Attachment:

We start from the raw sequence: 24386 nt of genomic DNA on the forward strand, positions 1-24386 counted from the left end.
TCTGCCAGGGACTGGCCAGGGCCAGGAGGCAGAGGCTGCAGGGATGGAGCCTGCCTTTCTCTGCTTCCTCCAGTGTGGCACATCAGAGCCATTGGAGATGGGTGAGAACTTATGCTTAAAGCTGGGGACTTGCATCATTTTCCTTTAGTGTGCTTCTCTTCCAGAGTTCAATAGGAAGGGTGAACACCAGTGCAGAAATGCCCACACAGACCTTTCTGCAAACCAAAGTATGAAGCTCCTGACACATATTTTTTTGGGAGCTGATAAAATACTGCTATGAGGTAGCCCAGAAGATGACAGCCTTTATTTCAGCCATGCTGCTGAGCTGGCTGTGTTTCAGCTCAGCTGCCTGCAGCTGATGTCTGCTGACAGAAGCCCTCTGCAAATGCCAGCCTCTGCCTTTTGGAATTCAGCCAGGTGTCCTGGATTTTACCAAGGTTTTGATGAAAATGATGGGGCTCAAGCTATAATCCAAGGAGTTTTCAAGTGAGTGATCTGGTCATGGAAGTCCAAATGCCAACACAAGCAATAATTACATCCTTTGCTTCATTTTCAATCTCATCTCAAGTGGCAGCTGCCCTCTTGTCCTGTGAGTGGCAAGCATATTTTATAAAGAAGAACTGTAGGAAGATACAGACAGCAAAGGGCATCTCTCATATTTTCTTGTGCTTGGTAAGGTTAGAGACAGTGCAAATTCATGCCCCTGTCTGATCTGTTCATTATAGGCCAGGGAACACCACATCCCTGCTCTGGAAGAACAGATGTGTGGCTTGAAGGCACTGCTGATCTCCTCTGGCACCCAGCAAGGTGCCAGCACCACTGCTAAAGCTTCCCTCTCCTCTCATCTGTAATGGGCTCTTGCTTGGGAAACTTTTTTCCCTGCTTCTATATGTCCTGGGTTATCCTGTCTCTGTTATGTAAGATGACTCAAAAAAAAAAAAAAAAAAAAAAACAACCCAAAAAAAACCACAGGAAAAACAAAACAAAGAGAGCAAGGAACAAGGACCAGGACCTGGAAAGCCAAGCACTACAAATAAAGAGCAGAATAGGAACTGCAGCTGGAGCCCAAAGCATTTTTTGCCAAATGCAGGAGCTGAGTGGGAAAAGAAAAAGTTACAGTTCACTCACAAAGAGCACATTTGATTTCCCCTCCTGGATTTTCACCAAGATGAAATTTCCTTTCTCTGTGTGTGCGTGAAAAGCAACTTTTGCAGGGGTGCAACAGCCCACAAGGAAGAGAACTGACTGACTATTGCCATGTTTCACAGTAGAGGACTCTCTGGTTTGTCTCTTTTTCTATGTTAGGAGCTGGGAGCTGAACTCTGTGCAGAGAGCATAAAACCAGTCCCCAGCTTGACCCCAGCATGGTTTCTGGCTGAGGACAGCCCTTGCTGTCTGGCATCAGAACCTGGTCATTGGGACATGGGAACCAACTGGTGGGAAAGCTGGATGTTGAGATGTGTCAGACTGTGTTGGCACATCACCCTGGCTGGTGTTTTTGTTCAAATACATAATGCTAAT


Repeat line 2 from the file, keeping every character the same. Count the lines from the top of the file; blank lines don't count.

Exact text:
TCTGCCAGGGACTGGCCAGGGCCAGGAGGCAGAGGCTGCAGGGATGGAGCCTGCCTTTCTCTGCTTCCTCCAGTGTGGCACATCAGAGCCATTGGAGATGGGTGAGAACTTATGCTTAAAGCTGGGGACTTGCATCATTTTCCTTTAGTGTGCTTCTCTTCCAGAGTTCAATAGGAAGGGTGAACACCAGTGCAGAAATGCCCACACAGACCTTTCTGCAAACCAAAGTATGAAGCTCCTGACACATATTTTTTTGGGAGCTGATAAAATACTGCTATGAGGTAGCCCAGAAGATGACAGCCTTTATTTCAGCCATGCTGCTGAGCTGGCTGTGTTTCAGCTCAGCTGCCTGCAGCTGATGTCTGCTGACAGAAGCCCTCTGCAAATGCCAGCCTCTGCCTTTTGGAATTCAGCCAGGTGTCCTGGATTTTACCAAGGTTTTGATGAAAATGATGGGGCTCAAGCTATAATCCAAGGAGTTTTCAAGTGAGTGATCTGGTCATGGAAGTCCAAATGCCAACACAAGCAATAATTACATCCTTTGCTTCATTTTCAATCTCATCTCAAGTGGCAGCTGCCCTCTTGTCCTGTGAGTGGCAAGCATATTTTATAAAGAAGAACTGTAGGAAGATACAGACAGCAAAGGGCATCTCTCATATTTTCTTGTGCTTGGTAAGGTTAGAGACAGTGCAAATTCATGCCCCTGTCTGATCTGTTCATTATAGGCCAGGGAACACCACATCCCTGCTCTGGAAGAACAGATGTGTGGCTTGAAGGCACTGCTGATCTCCTCTGGCACCCAGCAAGGTGCCAGCACCACTGCTAAAGCTTCCCTCTCCTCTCATCTGTAATGGGCTCTTGCTTGGGAAACTTTTTTCCCTGCTTCTATATGTCCTGGGTTATCCTGTCTCTGTTATGTAAGATGACTCAAAAAAAAAAAAAAAAAAAAAAACAACCCAAAAAAAACCACAGGAAAAACAAAACAAAGAGAGCAAGGAACAAGGACCAGGACCTGGAAAGCCAAGCACTACAAATAAAGAGCAGAATAGGAACTGCAGCTGGAGCCCAAAGCATTTTTTGCCAAATGCAGGAGCTGAGTGGGAAAAGAAAAAGTTACAGTTCACTCACAAAGAGCACATTTGATTTCCCCTCCTGGATTTTCACCAAGATGAAATTTCCTTTCTCTGTGTGTGCGTGAAAAGCAACTTTTGCAGGGGTGCAACAGCCCACAAGGAAGAGAACTGACTGACTATTGCCATGTTTCACAGTAGAGGACTCTCTGGTTTGTCTCTTTTTCTATGTTAGGAGCTGGGAGCTGAACTCTGTGCAGAGAGCATAAAACCAGTCCCCAGCTTGACCCCAGCATGGTTTCTGGCTGAGGACAGCCCTTGCTGTCTGGCATCAGAACCTGGTCATTGGGACATGGGAACCAACTGGTGGGAAAGCTGGATGTTGAGATGTGTCAGACTGTGTTGGCACATCACCCTGGCTGGTGTTTTTGTTCAAATACATAATGCTAAT